4. What are the advantages and disadvantages of teaching online?
The biggest disadvantages of online teaching, I think, are that you can’t judge the atmosphere and it’s less clear if people are about to ask a question – you have to wait until they say something. I miss the few “social” minutes when people first come into class and when the teacher has a chance to connect with the learners and build a better relationship with them. A big part of teaching is to create a positive atmosphere so that learners are at ease and don’t hesitate to speak out. Sometimes things get delayed if the technology fails: a microphone not working properly, a poor connection, and so on. But from my own experience so far, everyone is very patient and considerate when such problems arise. We are fortunate to have this possibility, that we don’t have to resort to sending emails or recorded material to learners, one by one!
What I like most about online teaching is that it allows certain people to take a chance and ask or answer a question, because they feel more “safe” behind the screen. Learners can be more independent in their own space and they have access to online resources such as dictionaries and the like. It 's great that we have groups in which there are learners from different parts of the world and that learners from different time zones are able to have a conversation in class and work together. Time isn’t wasted travelling either. I love the fact that I don’t have thousands of photocopies to make or equipment to carry from room to room.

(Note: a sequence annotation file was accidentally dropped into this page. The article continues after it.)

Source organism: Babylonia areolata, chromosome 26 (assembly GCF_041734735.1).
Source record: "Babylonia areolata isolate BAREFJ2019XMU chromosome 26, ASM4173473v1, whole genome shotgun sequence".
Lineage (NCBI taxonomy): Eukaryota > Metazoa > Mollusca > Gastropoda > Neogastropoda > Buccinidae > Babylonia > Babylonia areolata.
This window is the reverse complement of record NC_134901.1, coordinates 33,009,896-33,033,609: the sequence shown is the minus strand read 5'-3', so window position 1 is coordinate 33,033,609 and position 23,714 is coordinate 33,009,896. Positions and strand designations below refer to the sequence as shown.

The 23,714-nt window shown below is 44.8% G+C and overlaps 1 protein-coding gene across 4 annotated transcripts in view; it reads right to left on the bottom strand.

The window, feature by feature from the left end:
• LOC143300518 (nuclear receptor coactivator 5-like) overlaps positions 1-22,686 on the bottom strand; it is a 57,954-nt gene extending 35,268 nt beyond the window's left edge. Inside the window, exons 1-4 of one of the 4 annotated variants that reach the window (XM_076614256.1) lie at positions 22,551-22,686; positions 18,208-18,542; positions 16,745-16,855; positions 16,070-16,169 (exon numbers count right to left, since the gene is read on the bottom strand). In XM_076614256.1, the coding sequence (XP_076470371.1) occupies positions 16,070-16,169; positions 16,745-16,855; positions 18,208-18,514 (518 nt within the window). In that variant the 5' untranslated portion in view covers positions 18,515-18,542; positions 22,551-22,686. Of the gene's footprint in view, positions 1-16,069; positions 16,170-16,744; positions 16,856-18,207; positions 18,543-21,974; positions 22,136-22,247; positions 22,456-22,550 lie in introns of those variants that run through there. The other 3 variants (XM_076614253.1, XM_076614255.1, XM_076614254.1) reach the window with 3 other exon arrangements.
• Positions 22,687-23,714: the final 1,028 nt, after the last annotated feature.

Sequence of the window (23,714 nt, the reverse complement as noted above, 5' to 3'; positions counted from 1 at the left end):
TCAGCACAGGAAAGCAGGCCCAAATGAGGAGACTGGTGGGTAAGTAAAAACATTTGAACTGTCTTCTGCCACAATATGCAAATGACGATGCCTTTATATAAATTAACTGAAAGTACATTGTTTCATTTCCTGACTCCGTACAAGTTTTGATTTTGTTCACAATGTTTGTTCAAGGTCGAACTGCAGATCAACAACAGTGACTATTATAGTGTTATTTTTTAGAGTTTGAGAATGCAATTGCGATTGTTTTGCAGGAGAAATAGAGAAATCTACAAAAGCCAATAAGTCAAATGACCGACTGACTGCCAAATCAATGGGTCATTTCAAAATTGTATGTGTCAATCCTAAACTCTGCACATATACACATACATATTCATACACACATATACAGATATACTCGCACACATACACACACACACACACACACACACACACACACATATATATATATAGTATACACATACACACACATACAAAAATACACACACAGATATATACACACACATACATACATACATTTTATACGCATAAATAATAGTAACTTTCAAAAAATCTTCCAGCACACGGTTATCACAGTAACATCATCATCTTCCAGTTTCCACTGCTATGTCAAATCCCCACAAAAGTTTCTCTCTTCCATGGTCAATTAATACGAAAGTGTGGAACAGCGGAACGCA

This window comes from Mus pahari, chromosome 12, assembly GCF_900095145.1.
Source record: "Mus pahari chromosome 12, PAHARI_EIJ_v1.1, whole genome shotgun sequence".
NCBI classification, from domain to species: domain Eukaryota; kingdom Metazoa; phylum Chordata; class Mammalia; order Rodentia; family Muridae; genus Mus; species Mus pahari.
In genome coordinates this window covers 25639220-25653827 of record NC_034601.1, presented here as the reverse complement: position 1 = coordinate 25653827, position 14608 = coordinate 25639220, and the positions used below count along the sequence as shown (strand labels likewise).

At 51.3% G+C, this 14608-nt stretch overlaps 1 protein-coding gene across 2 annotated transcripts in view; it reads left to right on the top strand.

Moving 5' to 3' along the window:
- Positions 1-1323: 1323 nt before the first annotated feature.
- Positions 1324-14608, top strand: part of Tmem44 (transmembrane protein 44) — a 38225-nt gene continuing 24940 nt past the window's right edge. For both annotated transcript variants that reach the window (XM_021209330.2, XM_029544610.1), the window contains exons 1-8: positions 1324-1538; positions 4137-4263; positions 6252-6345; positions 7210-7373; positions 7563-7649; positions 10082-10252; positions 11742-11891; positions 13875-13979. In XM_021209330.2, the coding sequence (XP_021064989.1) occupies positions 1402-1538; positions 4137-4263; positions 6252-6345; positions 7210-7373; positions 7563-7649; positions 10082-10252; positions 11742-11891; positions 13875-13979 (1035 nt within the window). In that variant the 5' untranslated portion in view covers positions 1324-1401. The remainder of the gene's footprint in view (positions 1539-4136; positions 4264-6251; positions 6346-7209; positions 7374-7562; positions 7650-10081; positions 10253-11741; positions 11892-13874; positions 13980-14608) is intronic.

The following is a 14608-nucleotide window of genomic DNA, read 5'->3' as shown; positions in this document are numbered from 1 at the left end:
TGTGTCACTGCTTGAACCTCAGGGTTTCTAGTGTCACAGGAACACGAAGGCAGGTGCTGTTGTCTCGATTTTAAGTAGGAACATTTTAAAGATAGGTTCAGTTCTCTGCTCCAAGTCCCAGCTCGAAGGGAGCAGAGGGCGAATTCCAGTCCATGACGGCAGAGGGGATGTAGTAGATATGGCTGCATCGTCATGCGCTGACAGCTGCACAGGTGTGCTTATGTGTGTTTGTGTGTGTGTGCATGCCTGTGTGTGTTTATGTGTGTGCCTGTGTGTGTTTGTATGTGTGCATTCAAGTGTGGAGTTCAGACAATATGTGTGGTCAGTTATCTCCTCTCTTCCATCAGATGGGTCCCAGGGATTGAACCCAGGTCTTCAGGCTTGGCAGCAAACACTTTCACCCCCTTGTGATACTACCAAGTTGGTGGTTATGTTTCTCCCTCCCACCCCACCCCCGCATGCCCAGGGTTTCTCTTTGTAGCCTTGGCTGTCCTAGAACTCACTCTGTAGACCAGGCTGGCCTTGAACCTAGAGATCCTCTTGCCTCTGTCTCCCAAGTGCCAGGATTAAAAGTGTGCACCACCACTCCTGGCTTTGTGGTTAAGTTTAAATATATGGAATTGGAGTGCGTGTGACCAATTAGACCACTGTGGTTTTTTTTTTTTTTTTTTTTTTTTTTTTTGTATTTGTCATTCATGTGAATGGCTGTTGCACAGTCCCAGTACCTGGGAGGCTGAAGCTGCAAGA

5. Do you think online education will grow or will learners want to return to the classroom?
I think we have no choice now but to reimagine and develop online education in new ways. We don’t know what lies ahead in the case of the pandemic and it’s important to be as prepared as we can be in case there’s a second wave.
Most of the younger generation are very comfortable with social media and I think short excerpts that give tips or a description of a particular feature will grow in popularity – it’s hard to pay full attention to a long video on screen, but I suppose the same problem occurred in the case of lectures!
Speaking of language learning, I think it’s very important to be able to go to a place where the language is spoken and for the learner to have the opportunity to be involved in the community. There is much more to language than just words and there is a danger that a virtual course cannot give the learner the appropriate experience. I would prefer it to be both a “live” experience where people are physically present and then a virtual one where they can build on their learning and delve deeper into the topic with the help of the excellent online resources (dictionaries and so on). I would like to believe that we will create a hybrid approach in the future.
It also occurs to me that I will have to find a more comfortable chair. I used to walk around or remain standing while teaching – now I find it hard to stay seated for the whole class!